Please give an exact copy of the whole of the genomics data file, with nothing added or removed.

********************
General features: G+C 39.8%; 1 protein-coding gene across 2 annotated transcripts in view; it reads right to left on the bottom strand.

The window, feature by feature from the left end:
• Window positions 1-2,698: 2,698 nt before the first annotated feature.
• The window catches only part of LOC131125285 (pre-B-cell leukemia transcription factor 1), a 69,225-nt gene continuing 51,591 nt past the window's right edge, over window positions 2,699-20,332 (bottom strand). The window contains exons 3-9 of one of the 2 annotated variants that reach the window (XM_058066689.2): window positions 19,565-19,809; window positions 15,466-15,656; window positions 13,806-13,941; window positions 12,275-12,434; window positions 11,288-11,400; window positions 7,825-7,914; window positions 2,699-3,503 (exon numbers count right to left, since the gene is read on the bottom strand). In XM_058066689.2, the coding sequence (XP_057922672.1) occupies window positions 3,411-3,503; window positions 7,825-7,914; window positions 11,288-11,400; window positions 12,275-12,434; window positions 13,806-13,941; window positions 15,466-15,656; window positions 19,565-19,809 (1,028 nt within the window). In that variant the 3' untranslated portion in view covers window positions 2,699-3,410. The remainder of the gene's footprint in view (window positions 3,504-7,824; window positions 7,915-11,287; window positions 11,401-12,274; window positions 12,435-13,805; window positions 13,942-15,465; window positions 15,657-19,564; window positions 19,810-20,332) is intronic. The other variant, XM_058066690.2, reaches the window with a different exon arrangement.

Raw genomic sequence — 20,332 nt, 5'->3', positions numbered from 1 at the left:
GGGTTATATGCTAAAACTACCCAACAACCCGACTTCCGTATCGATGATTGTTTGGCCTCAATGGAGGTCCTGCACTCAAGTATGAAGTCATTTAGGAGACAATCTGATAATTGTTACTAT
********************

General features: G+C 39.8%; 1 protein-coding gene across 2 annotated transcripts in view; it reads right to left on the bottom strand.

The window, feature by feature from the left end:
• Window positions 1-2,698: 2,698 nt before the first annotated feature.
• The window catches only part of LOC131125285 (pre-B-cell leukemia transcription factor 1), a 69,225-nt gene continuing 51,591 nt past the window's right edge, over window positions 2,699-20,332 (bottom strand). The window contains exons 3-9 of one of the 2 annotated variants that reach the window (XM_058066689.2): window positions 19,565-19,809; window positions 15,466-15,656; window positions 13,806-13,941; window positions 12,275-12,434; window positions 11,288-11,400; window positions 7,825-7,914; window positions 2,699-3,503 (exon numbers count right to left, since the gene is read on the bottom strand). In XM_058066689.2, the coding sequence (XP_057922672.1) occupies window positions 3,411-3,503; window positions 7,825-7,914; window positions 11,288-11,400; window positions 12,275-12,434; window positions 13,806-13,941; window positions 15,466-15,656; window positions 19,565-19,809 (1,028 nt within the window). In that variant the 3' untranslated portion in view covers window positions 2,699-3,410. The remainder of the gene's footprint in view (window positions 3,504-7,824; window positions 7,915-11,287; window positions 11,401-12,274; window positions 12,435-13,805; window positions 13,942-15,465; window positions 15,657-19,564; window positions 19,810-20,332) is intronic. The other variant, XM_058066690.2, reaches the window with a different exon arrangement.

Raw genomic sequence — 20,332 nt, 5'->3', positions numbered from 1 at the left:
GGGTTATATGCTAAAACTACCCAACAACCCGACTTCCGTATCGATGATTGTTTGGCCTCAATGGAGGTCCTGCACTCAAGTATGAAGTCATTTAGGAGACAATCTGATAATTGTTACTAT